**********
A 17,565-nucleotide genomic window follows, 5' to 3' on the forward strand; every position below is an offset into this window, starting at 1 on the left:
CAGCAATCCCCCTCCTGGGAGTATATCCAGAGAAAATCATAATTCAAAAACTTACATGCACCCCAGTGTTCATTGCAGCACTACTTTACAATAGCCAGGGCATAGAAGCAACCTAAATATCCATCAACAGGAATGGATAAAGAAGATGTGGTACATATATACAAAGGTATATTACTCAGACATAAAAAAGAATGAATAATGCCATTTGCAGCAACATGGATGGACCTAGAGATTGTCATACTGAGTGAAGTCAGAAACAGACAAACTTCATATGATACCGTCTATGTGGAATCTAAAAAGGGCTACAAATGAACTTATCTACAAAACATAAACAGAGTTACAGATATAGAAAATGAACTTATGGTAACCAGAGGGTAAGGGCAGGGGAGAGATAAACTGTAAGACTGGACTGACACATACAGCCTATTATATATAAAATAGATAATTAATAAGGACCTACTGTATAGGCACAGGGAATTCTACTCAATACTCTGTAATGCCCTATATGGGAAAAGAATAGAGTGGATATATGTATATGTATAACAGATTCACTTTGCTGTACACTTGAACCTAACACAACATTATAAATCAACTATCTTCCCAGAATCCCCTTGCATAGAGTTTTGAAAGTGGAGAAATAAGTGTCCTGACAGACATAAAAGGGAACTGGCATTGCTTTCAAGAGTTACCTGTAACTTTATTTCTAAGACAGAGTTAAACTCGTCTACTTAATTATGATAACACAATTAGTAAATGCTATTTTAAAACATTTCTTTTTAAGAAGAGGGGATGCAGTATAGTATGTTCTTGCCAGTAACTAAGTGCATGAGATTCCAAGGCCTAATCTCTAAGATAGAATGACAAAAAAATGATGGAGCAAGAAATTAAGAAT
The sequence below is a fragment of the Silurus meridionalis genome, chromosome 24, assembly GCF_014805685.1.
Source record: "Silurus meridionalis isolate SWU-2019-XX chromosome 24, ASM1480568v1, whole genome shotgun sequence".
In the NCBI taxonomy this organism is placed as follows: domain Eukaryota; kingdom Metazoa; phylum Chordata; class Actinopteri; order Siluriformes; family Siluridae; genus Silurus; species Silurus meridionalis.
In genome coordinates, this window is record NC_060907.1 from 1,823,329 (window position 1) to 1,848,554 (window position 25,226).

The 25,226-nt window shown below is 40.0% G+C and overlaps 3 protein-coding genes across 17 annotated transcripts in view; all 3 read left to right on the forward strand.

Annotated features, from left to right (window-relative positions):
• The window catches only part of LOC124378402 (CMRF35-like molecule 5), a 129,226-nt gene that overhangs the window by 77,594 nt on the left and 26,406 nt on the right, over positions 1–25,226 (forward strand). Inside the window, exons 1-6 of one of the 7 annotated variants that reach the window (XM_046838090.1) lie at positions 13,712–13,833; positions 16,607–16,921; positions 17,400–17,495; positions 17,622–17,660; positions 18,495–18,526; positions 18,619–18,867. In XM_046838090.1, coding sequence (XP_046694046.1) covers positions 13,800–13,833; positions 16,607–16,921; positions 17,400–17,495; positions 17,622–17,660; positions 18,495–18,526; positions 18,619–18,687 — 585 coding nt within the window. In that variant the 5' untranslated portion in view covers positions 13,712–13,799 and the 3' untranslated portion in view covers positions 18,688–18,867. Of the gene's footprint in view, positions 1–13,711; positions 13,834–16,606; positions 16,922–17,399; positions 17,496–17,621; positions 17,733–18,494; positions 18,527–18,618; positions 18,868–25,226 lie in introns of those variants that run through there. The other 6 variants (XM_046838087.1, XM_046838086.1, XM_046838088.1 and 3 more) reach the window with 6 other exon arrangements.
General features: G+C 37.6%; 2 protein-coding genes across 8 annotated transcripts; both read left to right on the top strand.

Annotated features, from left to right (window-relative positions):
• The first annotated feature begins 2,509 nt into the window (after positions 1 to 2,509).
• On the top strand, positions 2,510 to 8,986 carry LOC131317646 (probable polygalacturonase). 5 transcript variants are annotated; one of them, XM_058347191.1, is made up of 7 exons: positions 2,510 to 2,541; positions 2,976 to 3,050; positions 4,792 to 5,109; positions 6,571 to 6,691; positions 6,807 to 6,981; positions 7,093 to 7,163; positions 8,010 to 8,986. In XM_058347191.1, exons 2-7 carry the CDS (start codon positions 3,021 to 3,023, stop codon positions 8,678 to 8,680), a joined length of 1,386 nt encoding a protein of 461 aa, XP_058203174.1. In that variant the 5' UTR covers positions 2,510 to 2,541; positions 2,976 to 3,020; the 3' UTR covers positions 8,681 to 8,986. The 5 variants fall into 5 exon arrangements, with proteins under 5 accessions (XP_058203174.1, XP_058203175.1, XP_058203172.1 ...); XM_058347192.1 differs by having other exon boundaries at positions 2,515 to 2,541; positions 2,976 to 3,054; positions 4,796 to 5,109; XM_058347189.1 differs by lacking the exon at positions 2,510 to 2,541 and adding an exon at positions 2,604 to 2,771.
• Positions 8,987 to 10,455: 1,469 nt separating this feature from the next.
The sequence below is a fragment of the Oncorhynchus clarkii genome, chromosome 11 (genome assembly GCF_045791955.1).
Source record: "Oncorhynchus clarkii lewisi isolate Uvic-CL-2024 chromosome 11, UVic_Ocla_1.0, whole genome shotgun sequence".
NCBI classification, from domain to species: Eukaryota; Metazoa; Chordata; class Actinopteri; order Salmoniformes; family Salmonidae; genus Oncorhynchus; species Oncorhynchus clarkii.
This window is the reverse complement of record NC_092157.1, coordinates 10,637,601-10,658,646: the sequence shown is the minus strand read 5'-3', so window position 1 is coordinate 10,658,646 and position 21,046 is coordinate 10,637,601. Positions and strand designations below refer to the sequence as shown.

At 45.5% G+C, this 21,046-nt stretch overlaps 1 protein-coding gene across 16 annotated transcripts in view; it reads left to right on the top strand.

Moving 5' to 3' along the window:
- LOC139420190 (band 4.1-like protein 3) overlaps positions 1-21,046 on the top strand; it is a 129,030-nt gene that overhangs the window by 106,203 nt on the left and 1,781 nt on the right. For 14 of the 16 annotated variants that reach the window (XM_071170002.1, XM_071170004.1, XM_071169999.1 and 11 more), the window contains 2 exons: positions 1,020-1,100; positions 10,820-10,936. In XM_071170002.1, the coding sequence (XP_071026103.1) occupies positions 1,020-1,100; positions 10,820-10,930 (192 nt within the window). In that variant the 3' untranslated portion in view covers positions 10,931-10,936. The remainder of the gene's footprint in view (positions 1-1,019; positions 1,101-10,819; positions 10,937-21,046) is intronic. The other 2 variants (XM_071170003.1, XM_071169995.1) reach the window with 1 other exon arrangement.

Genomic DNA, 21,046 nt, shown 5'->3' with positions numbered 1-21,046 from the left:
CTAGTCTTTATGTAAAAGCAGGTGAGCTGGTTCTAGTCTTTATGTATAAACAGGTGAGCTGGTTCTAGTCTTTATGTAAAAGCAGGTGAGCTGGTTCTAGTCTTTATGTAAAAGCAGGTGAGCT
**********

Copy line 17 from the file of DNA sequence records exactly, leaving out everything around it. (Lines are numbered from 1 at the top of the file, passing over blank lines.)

NCBI classification, from domain to species: Eukaryota; Metazoa; Chordata; class Actinopteri; order Salmoniformes; family Salmonidae; genus Oncorhynchus; species Oncorhynchus clarkii.